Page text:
6. Akubor, P.I., Chukwu, J.K., 1999. Proximate composition and selected functional properties of fermented and unfermented African oil bean (Pentaclethra macrophylla) seed flour. Plant Foods for Human Nutrition, 54:227–238. [doi:10.1023/A:1008100930856]CrossRefPubMedGoogle Scholar
  7. Aladesanmi, A., Oshodi, A.A., Ebun-Oluwa, O., 1997. Effect of salts on some of the functional properties of bovine plasma protein concentrate. Food Chemistry, 59:333–338. [doi:10.1016/S0308-8146(96)00102-1]Google Scholar
  8. Anthonio, H.O., Isoun, M., 1982. Nigerian Cookbook, 1st Ed. Macmillan Press, London, p.172.Google Scholar
  9. AOAC (Association of Official Analytical Chemist), 1990. Official Methods of Analysis, Association of Official Analytical Chemists, 15th Ed. AOAC Press, Gaithersburg, USA.Google Scholar
  10. Ashiru, M.O., 1988. The food value of the larvae of Anaphe venata Butler (Lepidoptera: Notodonitidae). Ecology Food and Nutrition, 22:313–320.Google Scholar
  11. Beuchat, L.R., 1977. Functional and electrophoretic characteristics of succinylated peanut flour protein. Journal of Agricultural and Food Chemistry, 25:258–261. [doi:10.1021/jf60210a044]CrossRefGoogle Scholar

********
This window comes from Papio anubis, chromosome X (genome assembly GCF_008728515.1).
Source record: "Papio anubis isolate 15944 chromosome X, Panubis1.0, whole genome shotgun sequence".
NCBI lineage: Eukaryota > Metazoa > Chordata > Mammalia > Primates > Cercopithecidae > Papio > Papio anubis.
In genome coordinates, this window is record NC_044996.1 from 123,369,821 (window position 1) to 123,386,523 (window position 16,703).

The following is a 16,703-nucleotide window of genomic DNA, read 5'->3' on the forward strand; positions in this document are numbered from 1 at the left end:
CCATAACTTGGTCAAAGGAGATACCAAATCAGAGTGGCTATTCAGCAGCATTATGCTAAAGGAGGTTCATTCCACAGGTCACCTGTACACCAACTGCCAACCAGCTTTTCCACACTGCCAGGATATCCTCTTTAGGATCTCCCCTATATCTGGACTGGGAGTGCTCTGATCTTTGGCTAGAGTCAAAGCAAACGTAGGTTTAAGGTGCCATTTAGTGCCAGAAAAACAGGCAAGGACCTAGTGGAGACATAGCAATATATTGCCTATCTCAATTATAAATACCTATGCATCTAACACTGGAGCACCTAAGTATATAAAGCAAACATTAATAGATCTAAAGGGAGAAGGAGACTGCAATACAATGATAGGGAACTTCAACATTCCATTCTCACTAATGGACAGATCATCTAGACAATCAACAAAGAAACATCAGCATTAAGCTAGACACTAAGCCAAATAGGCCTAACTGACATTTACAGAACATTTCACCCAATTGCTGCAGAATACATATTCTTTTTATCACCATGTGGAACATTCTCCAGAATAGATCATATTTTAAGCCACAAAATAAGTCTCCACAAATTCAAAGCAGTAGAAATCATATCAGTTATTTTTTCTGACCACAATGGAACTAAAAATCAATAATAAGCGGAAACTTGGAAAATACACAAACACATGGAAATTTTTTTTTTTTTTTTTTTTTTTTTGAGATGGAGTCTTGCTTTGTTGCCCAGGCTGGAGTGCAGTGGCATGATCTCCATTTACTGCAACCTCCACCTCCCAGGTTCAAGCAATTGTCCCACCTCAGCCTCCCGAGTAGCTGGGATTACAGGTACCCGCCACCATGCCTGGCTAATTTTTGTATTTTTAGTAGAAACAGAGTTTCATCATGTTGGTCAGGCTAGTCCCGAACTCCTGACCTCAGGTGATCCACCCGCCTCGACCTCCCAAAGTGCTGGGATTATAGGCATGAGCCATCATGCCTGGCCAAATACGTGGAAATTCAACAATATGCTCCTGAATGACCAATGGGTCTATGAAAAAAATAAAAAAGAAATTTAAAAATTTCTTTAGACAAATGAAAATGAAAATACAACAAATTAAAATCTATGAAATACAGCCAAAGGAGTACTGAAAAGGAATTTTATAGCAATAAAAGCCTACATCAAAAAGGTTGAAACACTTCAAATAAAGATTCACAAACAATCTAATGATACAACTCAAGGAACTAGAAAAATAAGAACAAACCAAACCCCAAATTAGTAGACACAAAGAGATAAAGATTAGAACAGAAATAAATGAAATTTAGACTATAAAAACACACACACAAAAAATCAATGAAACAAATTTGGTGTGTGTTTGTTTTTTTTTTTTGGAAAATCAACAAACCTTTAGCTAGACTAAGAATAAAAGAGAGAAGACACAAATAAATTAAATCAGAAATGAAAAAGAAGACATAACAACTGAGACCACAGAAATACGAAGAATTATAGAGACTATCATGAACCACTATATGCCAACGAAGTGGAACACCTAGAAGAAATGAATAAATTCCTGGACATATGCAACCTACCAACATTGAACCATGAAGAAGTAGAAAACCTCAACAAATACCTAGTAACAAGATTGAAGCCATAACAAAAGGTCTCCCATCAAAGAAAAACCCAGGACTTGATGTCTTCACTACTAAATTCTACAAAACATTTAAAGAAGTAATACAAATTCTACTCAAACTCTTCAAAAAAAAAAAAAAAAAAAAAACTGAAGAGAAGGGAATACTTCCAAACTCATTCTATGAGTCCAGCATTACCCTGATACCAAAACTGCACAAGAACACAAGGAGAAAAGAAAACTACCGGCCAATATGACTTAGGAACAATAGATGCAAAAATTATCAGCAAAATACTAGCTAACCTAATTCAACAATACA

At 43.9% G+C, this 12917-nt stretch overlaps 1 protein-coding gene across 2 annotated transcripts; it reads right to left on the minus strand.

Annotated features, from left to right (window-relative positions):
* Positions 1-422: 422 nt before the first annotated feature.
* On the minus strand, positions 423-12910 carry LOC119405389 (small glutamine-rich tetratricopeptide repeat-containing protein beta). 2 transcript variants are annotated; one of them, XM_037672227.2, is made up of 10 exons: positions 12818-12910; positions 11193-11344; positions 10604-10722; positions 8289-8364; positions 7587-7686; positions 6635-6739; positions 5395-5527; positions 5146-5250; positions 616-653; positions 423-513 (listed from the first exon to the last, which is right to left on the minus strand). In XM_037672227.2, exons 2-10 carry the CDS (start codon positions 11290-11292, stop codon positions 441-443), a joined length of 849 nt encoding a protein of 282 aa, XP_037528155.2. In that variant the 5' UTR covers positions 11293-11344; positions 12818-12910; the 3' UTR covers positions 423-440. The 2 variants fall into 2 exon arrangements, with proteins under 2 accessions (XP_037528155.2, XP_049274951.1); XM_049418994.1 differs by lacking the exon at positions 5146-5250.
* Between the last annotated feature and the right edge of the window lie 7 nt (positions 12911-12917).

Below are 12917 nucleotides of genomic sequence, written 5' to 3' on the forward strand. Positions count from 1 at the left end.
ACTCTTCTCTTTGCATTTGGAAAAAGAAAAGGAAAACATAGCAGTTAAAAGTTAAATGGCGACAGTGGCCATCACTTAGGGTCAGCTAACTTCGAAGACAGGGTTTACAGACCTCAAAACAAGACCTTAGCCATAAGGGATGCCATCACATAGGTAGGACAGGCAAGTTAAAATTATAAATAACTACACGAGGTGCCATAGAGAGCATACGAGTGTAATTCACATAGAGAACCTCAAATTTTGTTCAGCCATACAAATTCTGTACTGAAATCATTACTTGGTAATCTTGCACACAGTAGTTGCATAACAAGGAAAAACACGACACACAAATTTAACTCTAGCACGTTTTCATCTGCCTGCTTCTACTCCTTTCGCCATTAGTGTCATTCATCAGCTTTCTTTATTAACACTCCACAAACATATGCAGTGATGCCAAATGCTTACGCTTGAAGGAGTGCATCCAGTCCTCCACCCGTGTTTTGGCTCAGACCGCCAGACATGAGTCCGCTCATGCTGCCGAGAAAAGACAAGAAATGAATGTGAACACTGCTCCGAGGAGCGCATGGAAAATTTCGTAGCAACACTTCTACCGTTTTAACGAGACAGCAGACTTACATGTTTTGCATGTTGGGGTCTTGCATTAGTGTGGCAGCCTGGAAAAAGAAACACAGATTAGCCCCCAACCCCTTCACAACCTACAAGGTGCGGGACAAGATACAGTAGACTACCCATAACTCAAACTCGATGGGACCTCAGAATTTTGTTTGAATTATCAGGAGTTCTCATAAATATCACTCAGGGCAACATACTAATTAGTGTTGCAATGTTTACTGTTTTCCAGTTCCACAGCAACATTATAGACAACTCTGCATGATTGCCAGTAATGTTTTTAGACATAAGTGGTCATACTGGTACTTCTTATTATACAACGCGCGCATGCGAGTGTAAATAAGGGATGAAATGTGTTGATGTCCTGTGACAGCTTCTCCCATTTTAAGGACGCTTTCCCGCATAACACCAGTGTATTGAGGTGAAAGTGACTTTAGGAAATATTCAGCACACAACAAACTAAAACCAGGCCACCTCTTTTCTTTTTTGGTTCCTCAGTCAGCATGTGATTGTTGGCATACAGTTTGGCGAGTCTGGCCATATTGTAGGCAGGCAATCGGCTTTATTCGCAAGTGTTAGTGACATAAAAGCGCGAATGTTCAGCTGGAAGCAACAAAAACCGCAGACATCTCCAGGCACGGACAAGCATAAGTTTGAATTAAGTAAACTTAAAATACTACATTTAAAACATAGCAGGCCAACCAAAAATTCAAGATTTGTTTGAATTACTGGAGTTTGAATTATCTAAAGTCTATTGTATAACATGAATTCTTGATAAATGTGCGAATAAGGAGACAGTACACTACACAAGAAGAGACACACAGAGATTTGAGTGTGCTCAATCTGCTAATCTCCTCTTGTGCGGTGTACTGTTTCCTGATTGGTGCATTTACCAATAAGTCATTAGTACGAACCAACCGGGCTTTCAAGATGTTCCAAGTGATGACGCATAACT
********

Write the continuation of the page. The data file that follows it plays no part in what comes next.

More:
12. Day, R.A., Underwood, A.L., 1986. Qualitative Analysis, 5th Ed. Prentice-Hall Publications, New Delhi, India, p.701.Google Scholar
  13. deLumen, B.O., Becker, R., Reyes, P.S., 1986. Legumes and a cereal with high methionine/cystine contents. Journal of Agric. Food Chem., 34:361–364. [doi:10.1021/jf00068a053]Google Scholar
  14. Dunkei, F.V., 1996. Nutritional value of various insects per 100 grams. The Food Insect Newsletter, 9:1–8.Google Scholar
  15. Enujiugha, V.N., Olagundoye, T.V., 2001. Comparative nutritional characteristics of raw fermented and roasted African oil bean (Pentaclethra macrophylla Benth) seeds. Rivista Italiana delle Sostanze Grasse, 78:247–250.Google Scholar
  16. Enujiugha, V.N., Ayodele-Oni, O., 2003. Evaluation of nutrients and some anti-nutrients in lesser-known, underutilized oilseeds. International Journal of Food Science and Technology, 38:1–4. [doi:10.1046/j.1365-2621.2003.00698.x]CrossRefGoogle Scholar
  17. Fasoranti, J.O., Ajiboye, D.O., 1993. Some edible insects of Kwara State, Nigeria. American Entomologist, 39:113–116.Google Scholar
  18. Goodman, W.G., 1989. Chitin: a magic bullet? The Food Insect Newsletter, 3:6–9.Google Scholar
  19. Kinsella, J.E., 1976. Functional properties of protein foods. Critical Reviews in Food Science and Nutrition, 1:219–229.Google Scholar
  20. Markkar, A.O.S., Goodchild, A.V., 1996. Quantification of Tannins. A Laboratory Manual. International Centre for Agricultural Research in Dry Areas (ICARDA) Press, Aleppo, Syria, p.4–25.Google Scholar